As Virginia Gov. Terry McAuliffe positions the state to take more aggressive steps to curb greenhouse gas emissions, joining a regional carbon trading effort is once again on the table.
The efforts come as state and local governments are taking charge of climate change mitigation efforts amid the pullback on the Clean Power Plan by the Trump administration. While attempts in each of the three previous General Assemblies to direct Virginia to join the Regional Greenhouse Gas Initiative (RGGI) – a leading multi-state cap-and trade-partnership — have fallen far short, the lack of federal direction emboldens stakeholders to try a different approach.
The latest effort begins Wednesday when William Shobe, an economist at the University of Virginia’s Weldon Center for Public Policy, directs a workshop that will discuss different approaches. McAuliffe and Shobe, separately, along with industry colleagues, have been studying alternative approaches to carbon cap and trade systems for years.
“The governor supports the utilization of a multi-state market,” said Angela Navarro, Deputy Secretary of Virginia’s Department of Natural Resources and a McAuliffe appointee.
“We are currently exploring all market-based options for carbon reduction through the regulatory process,” Navarro said. “The RGGI market is well-established and is one such option. As our stakeholder engagement moves forward, we hope to receive input on what market-based mechanism is most appropriate for Virginia.”
To be held at Virginia Commonwealth University in Richmond, the July 12 workshop is expected to include inputs from Lisa Moerner, Director of Corporate Public Policy at Dominion Energy, the state’s largest utility. Also slated to speak are representatives of Resources for the Future and the Natural Resources Defense Council. Both are to offer updated computer models for designing systems that can trade allowances tied to a cap that could be implemented in Virginia.
A recent executive directive by McAuliffe helped renew interest in joining RGGI. In it, McAuliffe moved to ensure the state is “trading-ready” and includes a structure that enforces carbon-reduction mechanisms. The directive follows an executive order McAuliffe signed in 2016 which required a state working group to recommend methods to reduce carbon emissions and boost Virginia’s clean energy economy.
Shobe said the withdrawal of the Clean Power Plan “actually helps” because that element is “no longer relevant” to Virginia’s path forward.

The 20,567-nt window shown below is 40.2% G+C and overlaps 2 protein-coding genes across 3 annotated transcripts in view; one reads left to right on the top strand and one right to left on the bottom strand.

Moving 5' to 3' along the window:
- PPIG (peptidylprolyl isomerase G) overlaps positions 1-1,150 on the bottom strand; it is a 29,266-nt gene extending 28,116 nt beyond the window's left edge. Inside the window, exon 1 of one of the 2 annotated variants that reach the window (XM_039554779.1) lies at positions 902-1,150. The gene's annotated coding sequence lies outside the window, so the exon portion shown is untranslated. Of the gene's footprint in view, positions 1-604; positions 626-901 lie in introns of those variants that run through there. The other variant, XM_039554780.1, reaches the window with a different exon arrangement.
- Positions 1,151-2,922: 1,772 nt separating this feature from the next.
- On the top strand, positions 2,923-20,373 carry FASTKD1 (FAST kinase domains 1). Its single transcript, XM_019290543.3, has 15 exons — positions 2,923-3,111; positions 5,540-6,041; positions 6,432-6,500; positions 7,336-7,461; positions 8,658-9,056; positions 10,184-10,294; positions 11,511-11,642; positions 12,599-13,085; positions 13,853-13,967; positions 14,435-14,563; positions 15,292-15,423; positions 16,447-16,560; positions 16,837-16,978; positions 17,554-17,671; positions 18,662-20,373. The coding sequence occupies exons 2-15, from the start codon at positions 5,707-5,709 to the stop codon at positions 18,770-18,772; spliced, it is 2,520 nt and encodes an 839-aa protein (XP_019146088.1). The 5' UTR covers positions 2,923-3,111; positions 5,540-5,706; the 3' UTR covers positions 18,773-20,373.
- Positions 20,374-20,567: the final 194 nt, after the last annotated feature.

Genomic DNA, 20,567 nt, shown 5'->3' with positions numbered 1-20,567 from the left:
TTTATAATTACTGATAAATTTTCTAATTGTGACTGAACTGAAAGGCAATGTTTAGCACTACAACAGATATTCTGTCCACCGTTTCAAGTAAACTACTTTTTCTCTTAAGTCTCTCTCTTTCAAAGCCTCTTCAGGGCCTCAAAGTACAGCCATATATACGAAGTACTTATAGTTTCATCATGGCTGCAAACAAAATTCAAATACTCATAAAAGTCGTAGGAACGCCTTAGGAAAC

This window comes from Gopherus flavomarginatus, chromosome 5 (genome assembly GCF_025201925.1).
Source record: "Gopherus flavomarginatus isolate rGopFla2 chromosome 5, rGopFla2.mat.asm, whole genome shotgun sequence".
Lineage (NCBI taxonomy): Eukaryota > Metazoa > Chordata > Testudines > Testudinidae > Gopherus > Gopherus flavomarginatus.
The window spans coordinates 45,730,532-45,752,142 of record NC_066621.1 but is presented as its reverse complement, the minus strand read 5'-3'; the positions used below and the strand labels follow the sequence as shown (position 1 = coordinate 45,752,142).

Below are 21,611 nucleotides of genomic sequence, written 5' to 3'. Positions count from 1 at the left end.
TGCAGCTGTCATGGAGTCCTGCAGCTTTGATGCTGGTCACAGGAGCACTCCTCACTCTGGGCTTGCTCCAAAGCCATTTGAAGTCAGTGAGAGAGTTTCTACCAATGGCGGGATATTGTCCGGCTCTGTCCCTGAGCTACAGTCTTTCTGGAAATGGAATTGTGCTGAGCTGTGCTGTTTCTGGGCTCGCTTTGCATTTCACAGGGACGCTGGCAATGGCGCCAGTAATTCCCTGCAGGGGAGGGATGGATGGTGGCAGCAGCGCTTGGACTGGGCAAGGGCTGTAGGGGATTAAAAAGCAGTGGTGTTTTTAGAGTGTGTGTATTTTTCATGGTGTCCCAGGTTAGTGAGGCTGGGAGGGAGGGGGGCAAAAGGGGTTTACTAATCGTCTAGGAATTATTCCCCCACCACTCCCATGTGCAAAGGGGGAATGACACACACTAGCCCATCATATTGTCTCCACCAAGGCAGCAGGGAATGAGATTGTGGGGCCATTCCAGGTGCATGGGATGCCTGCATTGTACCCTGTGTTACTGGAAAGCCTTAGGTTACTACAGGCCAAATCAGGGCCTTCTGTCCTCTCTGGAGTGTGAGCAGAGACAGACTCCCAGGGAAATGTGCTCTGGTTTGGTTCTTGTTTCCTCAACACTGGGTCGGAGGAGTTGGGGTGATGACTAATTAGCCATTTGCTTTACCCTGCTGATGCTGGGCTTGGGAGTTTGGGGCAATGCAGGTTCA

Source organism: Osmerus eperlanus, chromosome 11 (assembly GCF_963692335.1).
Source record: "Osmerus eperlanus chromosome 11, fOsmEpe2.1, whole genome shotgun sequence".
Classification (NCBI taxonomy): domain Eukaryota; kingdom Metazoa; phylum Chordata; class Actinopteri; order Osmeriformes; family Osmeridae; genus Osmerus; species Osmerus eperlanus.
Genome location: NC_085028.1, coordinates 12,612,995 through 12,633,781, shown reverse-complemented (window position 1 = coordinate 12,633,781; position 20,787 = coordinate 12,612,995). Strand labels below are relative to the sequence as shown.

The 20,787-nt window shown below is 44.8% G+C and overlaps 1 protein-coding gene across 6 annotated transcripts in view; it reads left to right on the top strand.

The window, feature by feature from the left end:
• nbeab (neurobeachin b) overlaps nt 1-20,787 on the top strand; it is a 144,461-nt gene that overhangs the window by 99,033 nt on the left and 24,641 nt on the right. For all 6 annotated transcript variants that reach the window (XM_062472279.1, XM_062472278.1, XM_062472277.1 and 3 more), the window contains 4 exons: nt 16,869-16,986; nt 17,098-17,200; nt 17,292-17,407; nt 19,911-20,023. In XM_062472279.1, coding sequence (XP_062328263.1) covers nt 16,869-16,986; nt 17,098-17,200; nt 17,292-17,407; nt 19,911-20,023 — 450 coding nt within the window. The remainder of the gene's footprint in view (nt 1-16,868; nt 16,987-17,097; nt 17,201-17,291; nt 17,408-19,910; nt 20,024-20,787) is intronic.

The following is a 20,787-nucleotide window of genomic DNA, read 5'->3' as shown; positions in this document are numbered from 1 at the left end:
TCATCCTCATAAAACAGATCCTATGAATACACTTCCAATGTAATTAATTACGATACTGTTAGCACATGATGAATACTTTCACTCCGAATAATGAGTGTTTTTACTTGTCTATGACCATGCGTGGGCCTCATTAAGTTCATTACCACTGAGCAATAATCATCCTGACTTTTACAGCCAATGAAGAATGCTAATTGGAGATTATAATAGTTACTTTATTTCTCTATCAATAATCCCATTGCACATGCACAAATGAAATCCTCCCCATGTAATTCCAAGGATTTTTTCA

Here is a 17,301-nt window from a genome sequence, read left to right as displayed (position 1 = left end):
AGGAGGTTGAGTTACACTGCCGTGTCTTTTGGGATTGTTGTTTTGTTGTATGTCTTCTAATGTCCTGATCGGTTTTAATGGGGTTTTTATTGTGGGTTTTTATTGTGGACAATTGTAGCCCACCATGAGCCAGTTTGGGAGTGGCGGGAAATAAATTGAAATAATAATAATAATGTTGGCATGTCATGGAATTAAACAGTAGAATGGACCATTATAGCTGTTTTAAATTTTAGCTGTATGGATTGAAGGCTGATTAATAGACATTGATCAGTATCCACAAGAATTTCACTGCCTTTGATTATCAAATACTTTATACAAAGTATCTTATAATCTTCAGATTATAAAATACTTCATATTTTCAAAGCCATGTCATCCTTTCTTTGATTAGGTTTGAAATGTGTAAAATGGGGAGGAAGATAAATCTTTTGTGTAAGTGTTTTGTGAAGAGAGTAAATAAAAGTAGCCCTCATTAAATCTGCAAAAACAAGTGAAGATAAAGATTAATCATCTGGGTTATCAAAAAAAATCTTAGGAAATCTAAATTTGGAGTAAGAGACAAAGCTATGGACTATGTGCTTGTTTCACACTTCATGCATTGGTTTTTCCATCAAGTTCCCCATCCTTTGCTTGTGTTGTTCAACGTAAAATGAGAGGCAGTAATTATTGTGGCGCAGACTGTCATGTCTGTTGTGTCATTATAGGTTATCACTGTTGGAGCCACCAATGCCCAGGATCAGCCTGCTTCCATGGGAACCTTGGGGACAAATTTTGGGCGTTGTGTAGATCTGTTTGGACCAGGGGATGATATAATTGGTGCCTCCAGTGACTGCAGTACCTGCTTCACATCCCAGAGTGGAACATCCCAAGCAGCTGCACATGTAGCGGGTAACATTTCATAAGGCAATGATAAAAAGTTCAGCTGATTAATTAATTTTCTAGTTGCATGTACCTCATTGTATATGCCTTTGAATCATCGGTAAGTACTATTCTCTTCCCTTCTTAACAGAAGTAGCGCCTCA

“If we want to go along with CO2 emissions reductions, we ought to choose the most efficient and cost-effective way to do that. RGGI is our best bet,” Shobe said.
RGGI launched in 2009 and now has nine Northeast states – from Maine and Maryland — participating. It established a cap for the region on the amount of CO2 pollution that power plants can emit by issuing a limited number of tradable allowances. Each allowance represents an authorization for a regulated power plant to emit one ton of CO2. Budget trading programs in each RGGI state together have created the regional market for CO2 allowances.
RGGI states distribute more than 90 percent of allowances through quarterly auctions. The proceeds from those auctions are available to invest in strategic energy and consumer benefit programs.
Three dynamics could complicate, or at least frame, the workshop and future deliberations, several clean energy advocates said. One is that all of the RGGI states have deregulated their retail power markets while Virginia has not. Dominion Energy and the other investor-owned utility in the state –Appalachian Power — retain monopoly control of their respective service territories.
Secondly, if large corporations such as Amazon and Microsoft with data centers in Virginia weigh in, as they have for renewable energy supply options, it could tip the odds in favor of Virginia joining RGGI.
Lastly, under state law, McAuliffe cannot stand for re-election and his current term will expire in January. Democratic candidate Ralph Northam has praised the climate directive and would be expected to pick up where McAuliffe and stakeholders leave off; Republican Ed Gillespie denounced it as “job killing and cost-increasing.”
Many stakeholders agreed that legislation would be needed to specify how revenue from auction allowances would be spent. Among the options are spurring energy efficiency initiatives through utilities and private companies and protecting the Norfolk-Virginia Beach region against rising sea levels.
Mike Tidwell, founder and director of the Chesapeake Climate Action Network, advocates for Virginia joining RGGI and concurs with McAuliffe staffers whom he said have privately asserted has the legal and regulatory authority to adopt a cap on power plant emissions.
While McAuliffe’s executive order does not expressly state RGGI is the vehicle to help accomplish that, “people in-the-know conclude RGGI is the only place Virginia would want to do business,” he said.